20 April 2020

Millennium Fellow Wanjiku Cynthia Mwangi: Transform a Girl’s Life Initiative

United Nations Academic Impact and the Millennium Campus Network (MCN) are proud to partner on the Millennium Fellowship, a semester-long leadership development program that helps students design and implement community-level initiatives to promote sustainability and help others in need.

Over 7,000 young leaders on 1,209 campuses across 135 nations applied to join the Millennium Fellowship Class of 2019; 69 campuses worldwide were selected to host the 1,092 Millennium Fellows. The Class of 2019 is bold, innovative, and inclusive. Their work is projected to positively impact the lives of nearly 1 million people worldwide this year.

Wanjiku Cynthia Mwangi, a Millennium Fellow for the Class of 2019, aspires to end period poverty and to empower a new generation of women to become future leaders. Her Millennium Fellows Project focuses on SDG 3: Good Health and Well-being and SDG 5: Gender Equality.

Read Wanjiku’s message about her Millennium Fellowship Project below:

My project, Transform a Girl’s Life Initiative focuses on impacting the lives of young girls from humble backgrounds. It creates awareness on menstrual hygiene products, contraception and the importance of feminine and menstrual hygiene. It also provides financial support to girls for school supplies and long-term menstrual products in a bid to end period poverty.

The project was inspired directly by the life that I have seen my people living. The area that I live in, Kwale County, is a rural region on the coast of Kenya. I grew up seeing many of my childhood friends become overwhelmed by early pregnancies and marriages. It inspired me to create an initiative focused on uplifting, educating and empowering the girls in my community.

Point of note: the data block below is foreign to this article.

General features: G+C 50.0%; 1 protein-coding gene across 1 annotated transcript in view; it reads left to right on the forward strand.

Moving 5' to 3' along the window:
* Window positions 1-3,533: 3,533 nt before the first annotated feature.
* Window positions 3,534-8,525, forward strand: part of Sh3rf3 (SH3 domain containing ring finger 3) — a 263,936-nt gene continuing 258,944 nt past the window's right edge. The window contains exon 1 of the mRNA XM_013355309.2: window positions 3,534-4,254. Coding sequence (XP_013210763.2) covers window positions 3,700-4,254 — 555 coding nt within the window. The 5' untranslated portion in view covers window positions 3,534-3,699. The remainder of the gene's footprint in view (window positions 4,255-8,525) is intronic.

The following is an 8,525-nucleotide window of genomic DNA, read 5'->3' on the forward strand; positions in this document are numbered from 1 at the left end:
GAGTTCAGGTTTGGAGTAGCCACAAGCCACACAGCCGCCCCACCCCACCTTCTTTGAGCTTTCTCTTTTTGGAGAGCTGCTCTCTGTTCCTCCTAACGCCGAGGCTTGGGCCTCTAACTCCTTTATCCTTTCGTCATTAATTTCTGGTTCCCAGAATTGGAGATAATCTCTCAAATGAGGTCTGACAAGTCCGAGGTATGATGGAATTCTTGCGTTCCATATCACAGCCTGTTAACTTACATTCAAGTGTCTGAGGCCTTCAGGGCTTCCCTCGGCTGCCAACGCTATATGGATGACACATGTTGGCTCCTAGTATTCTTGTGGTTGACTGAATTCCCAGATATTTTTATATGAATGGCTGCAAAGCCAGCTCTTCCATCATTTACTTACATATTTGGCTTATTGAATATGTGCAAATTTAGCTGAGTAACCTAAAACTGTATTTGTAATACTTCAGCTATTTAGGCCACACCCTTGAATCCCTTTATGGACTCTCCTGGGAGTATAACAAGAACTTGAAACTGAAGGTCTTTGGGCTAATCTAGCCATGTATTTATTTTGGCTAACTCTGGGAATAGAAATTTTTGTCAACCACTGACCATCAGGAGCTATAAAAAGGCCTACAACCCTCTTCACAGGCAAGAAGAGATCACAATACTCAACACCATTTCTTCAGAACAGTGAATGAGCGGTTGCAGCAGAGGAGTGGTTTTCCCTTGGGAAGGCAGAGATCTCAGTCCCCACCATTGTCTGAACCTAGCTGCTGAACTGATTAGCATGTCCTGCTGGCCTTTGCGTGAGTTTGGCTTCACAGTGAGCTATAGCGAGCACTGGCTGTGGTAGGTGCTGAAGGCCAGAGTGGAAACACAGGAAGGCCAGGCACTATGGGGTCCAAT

Statistics have shown that 2 out of 3 pad users in rural Kenya received them from sexual partners and that 65% of women and girls in Kenya find sanitary products to be expensive. In some cases, women and girls are forced to resort to using leaves, pieces of cloth, cardboard, or cotton in place of pads. Furthermore, some girls are forced to miss school while menstruating due to the shame associated with their menstrual cycle.

My aim is to break this chain of shame and inaccessibility by providing menstrual products and creating awareness on this topic. Through the initiative, I provided reusable pads to 37 girls in Gwasheni Primary School, Mwavumbo sub-location, Kwale county. I was also able to create awareness on proper menstrual and feminine hygiene by illustrating to the girls how to care for their reusable pads and teaching them about the alternative menstrual hygiene products available. Thus far, I have raised $400 courtesy of the support from friends and family. However, to eradicate the stigma of menstruation and to make sure that every woman in rural Kenya has affordable access to menstrual products, the project needs continuous funding.

My advice to future fellows is to make the most of this opportunity. Put yourself out there, make as many connections as possible with Fellows who are doing similar projects. Make sure you learn as much as possible and save the notes for future use. Keep impacting the community and enjoy the process. As the late Nelson Mandela said, “What counts in life is not the mere fact that we lived. It is what difference we have made to the lives of others that will determine the significance of the life we lead.”

To learn more about Wanjiku and support her work, visit her Millennium Fellow page or reach out to her through Instagram or email.